The famous 1962 movie, Lawrence of Arabia, came back to mind when I approached the desert Wadi Rum in Jordan, where much of the film was shot. “Vast, echoing and God-like”, he would have said. I had negotiated with my taxi driver to take me there on the way to the airport at Aqaba, traveling from Petra. Wadi Rum is now a UNESCO World Heritage site. It’s a wonderful desert of silence and sandstone mountains rising up from the dust in a mellow orange color.
Unfortunately, a sandstorm was brewing and we had to turn around and flee the area with great speed. The land around us already began to look like dust was flying everywhere.
Speeding to Aqaba airport had its amusing intermezzo: Cars on the parallel double highway going in the opposite direction (Jordan has excellent roads) were flashing their lights. Cops were checking on speeders. What else to do if you are fleeing a sandstorm and must catch the airplane before it gets grounded? And yes, there he was, black clad, handsome like Omar Sherif, huddling on his knees along the highway, a minuscule figure in the boundless landscape, targeting his radar gun at us. My driver slowed down just in time, we thought. He wanted to speed up again once he had passed the officer, but then we noticed the police car a bit farther down, waiting to chase after us to give us a ticket. I was able to talk my way out of it, saying I needed to catch a plane before the storm would hit us, for an “important international meeting in Amman”. The driver crossed himself (he was a Christian), feeling lucky. At the time of Lawrence of Arabia, they rode camels and horses here.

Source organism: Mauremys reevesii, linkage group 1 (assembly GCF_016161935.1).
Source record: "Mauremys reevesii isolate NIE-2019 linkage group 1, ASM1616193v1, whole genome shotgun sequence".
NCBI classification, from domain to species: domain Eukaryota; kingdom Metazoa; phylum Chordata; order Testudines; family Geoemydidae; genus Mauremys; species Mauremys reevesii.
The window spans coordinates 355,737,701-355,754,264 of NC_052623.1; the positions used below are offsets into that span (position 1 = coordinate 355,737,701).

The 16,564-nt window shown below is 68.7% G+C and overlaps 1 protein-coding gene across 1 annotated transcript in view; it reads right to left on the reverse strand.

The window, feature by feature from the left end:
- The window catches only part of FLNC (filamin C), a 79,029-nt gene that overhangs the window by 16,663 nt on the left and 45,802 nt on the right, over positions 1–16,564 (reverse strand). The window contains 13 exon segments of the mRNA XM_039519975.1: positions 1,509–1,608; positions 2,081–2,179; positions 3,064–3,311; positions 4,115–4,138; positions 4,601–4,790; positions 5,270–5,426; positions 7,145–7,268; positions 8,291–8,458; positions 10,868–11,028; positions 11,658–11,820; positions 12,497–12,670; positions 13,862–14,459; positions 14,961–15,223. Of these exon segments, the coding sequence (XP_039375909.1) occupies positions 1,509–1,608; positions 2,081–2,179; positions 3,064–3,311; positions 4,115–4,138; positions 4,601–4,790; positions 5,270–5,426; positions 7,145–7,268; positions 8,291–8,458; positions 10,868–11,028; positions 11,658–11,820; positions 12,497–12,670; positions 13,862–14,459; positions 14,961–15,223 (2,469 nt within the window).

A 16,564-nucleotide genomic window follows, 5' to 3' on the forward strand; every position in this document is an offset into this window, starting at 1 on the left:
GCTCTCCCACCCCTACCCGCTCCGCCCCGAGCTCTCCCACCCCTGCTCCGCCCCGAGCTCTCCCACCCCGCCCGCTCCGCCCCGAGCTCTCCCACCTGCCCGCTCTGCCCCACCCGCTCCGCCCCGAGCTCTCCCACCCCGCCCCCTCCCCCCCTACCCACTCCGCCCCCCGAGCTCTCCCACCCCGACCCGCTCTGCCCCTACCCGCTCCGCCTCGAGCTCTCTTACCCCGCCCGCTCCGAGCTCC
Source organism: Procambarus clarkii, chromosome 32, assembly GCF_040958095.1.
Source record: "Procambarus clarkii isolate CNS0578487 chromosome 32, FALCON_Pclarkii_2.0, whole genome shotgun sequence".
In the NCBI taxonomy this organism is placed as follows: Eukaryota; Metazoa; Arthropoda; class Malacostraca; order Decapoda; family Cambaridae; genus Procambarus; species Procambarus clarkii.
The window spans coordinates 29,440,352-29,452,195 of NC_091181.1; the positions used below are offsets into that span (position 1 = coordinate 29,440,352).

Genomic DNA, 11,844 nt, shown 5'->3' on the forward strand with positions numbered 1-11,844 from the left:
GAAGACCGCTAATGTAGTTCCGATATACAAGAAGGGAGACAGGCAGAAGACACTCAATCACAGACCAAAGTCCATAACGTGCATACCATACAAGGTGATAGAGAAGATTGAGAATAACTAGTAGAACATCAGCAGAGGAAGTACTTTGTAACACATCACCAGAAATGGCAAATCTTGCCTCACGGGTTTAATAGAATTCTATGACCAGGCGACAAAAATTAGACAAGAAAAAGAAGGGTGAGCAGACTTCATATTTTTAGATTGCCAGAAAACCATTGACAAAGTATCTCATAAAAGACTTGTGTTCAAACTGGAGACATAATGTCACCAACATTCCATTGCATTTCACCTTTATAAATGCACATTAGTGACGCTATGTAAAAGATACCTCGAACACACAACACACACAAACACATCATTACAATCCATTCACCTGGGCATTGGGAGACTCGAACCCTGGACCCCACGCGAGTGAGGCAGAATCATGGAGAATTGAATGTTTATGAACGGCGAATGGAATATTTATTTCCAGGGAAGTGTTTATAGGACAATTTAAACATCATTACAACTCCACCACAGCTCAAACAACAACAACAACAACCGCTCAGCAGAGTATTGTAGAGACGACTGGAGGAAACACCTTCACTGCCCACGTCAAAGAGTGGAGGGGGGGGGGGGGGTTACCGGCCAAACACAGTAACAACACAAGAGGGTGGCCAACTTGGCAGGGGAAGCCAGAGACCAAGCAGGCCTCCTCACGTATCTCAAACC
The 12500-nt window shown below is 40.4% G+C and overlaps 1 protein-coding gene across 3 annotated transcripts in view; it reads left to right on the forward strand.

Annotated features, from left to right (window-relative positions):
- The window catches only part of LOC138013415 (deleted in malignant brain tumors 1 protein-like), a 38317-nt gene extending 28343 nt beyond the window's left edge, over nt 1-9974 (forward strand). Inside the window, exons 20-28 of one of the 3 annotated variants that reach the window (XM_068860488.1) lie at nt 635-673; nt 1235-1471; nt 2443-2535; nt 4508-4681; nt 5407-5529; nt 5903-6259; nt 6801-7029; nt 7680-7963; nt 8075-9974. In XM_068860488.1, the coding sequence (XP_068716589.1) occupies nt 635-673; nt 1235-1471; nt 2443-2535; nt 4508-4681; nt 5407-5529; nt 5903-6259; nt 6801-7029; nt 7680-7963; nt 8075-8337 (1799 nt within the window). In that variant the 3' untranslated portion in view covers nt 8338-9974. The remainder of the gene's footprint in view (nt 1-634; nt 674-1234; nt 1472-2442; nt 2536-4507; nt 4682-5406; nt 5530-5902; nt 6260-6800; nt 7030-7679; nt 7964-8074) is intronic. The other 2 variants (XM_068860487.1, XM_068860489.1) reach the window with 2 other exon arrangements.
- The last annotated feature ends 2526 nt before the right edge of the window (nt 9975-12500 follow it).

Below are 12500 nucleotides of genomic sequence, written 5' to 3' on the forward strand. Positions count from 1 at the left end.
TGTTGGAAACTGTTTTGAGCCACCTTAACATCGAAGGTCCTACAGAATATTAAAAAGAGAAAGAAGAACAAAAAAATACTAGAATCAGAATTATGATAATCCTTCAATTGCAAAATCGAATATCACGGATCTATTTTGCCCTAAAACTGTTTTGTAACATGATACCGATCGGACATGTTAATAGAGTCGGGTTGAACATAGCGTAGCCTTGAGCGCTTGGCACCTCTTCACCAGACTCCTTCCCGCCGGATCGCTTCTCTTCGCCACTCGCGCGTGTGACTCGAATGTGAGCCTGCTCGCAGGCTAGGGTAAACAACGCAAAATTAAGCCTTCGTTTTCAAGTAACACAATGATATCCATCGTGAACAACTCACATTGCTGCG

It was very windy at Aqaba airport. As soon as we had checked in, the pilot of Royal Jordanian left hastily in a very steep climb, as the Wadi Rum was right in the middle of the flight path to Amman.
After a week of hard work in Amman, reviewing the status of World Bank financed projects, a colleague and I went to visit As-Salt, a charming old town in a mountainous area, about one and a half hour drive. It could have been Northern Italy or the French Provence. Its historic sites had just been renovated in a World Bank financed project.
We mounted 200 solid carved steps to get an oversight view of the town. Stray cats had made their home on some of the landings. The view was spectacular, but climbing that high had seriously taxed our blathers. What to do? Jordan towns are not very liberal with public restrooms and Amman was at least one hour away. A most grueling situation.
Sunset was approaching but luckily we found our driver down at the town center and he pointed to a public place for ladies and gens hidden behind the market: built with the World Bank money. Good grief, what a relief!
It’s behind the clock somewhere. If there was ever a World Bank project that I found useful, it was this one.